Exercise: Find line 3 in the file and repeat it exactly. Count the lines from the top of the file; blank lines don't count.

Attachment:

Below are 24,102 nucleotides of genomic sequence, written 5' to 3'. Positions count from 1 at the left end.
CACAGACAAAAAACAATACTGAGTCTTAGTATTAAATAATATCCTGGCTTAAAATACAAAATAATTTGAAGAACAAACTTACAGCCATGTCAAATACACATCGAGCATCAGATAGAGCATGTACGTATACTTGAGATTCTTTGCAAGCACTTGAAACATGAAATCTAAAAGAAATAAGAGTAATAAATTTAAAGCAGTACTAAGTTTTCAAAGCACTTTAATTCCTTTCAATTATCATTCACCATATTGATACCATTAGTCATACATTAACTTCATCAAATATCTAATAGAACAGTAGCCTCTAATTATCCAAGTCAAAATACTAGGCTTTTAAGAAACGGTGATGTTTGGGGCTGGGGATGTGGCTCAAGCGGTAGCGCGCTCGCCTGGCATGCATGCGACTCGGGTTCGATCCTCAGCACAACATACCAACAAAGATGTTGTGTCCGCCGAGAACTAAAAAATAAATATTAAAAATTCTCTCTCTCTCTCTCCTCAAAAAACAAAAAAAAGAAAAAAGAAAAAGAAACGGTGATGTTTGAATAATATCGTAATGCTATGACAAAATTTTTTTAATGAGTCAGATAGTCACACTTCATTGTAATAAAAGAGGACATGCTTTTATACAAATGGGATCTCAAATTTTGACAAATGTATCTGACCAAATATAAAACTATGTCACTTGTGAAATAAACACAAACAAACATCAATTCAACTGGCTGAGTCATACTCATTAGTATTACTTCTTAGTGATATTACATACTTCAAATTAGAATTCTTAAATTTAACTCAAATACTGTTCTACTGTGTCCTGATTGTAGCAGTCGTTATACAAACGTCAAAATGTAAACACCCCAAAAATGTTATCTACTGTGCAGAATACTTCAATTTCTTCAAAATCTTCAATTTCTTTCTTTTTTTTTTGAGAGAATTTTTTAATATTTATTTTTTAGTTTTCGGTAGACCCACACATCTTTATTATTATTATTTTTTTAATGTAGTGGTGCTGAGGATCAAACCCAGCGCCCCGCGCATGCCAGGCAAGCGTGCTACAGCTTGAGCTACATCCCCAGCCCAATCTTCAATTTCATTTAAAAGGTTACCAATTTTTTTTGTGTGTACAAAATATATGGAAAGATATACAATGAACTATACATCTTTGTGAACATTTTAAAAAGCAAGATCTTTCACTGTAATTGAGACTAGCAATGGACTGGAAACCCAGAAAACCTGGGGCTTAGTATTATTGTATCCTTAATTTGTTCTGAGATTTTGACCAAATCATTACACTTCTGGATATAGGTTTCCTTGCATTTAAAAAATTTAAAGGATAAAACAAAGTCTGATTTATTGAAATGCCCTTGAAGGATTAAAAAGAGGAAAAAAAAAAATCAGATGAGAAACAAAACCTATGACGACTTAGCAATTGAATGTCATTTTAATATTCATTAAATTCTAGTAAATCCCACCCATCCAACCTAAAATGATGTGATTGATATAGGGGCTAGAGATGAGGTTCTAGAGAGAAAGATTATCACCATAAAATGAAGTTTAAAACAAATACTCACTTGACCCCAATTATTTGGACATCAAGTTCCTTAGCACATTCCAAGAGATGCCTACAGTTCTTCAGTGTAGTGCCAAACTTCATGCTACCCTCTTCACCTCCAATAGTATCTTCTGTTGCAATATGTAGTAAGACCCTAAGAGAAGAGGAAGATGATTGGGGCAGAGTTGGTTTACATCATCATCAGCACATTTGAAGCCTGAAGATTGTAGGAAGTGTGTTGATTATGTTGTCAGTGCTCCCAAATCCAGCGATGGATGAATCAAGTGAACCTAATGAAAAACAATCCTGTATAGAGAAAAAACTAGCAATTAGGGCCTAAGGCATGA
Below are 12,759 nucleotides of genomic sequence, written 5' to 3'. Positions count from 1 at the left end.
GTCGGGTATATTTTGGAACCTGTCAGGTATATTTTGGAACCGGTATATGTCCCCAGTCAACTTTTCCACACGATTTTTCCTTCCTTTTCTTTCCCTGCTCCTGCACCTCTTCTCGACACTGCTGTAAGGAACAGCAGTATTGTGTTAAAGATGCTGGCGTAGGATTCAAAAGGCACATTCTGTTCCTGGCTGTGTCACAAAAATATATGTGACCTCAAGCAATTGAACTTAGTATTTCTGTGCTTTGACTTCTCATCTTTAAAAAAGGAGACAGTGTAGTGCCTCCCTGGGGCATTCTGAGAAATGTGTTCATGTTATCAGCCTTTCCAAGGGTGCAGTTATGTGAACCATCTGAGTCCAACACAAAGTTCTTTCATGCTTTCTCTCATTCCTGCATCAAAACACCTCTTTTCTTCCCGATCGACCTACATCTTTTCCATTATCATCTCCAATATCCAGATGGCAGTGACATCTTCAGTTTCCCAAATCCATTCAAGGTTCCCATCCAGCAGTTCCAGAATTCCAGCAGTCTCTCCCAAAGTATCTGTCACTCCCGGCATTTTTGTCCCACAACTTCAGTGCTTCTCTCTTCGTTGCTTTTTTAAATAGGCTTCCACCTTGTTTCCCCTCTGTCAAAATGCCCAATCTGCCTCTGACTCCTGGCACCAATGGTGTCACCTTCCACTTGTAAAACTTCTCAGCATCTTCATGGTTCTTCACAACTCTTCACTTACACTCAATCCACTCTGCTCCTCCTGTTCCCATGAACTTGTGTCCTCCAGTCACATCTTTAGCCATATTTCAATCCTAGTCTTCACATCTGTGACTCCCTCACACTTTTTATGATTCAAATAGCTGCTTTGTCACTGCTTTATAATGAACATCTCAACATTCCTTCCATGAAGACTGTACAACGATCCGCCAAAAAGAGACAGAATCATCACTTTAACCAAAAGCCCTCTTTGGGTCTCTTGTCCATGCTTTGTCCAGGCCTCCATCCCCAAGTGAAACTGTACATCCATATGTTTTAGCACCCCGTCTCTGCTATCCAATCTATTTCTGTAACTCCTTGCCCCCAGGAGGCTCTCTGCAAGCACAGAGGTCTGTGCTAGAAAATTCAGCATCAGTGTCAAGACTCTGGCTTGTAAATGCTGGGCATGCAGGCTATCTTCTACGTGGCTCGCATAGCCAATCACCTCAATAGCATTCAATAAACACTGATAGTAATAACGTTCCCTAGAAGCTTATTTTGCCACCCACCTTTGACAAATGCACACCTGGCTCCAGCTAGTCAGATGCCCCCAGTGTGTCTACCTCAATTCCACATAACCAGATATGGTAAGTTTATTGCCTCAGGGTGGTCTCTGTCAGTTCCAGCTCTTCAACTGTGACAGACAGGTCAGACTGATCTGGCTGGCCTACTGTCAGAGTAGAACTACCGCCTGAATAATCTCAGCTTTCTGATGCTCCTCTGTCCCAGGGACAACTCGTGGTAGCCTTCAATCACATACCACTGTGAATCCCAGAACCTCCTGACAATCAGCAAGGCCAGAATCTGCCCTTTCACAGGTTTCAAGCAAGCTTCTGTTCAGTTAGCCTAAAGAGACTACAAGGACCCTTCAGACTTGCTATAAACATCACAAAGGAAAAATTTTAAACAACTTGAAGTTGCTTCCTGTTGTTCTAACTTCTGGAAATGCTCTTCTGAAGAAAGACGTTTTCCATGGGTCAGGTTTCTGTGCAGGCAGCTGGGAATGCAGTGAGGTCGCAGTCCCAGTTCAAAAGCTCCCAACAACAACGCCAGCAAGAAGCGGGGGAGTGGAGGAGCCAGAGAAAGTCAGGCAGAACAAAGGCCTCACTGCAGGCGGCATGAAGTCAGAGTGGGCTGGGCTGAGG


Below are 12,759 nucleotides of genomic sequence, written 5' to 3'. Positions count from 1 at the left end.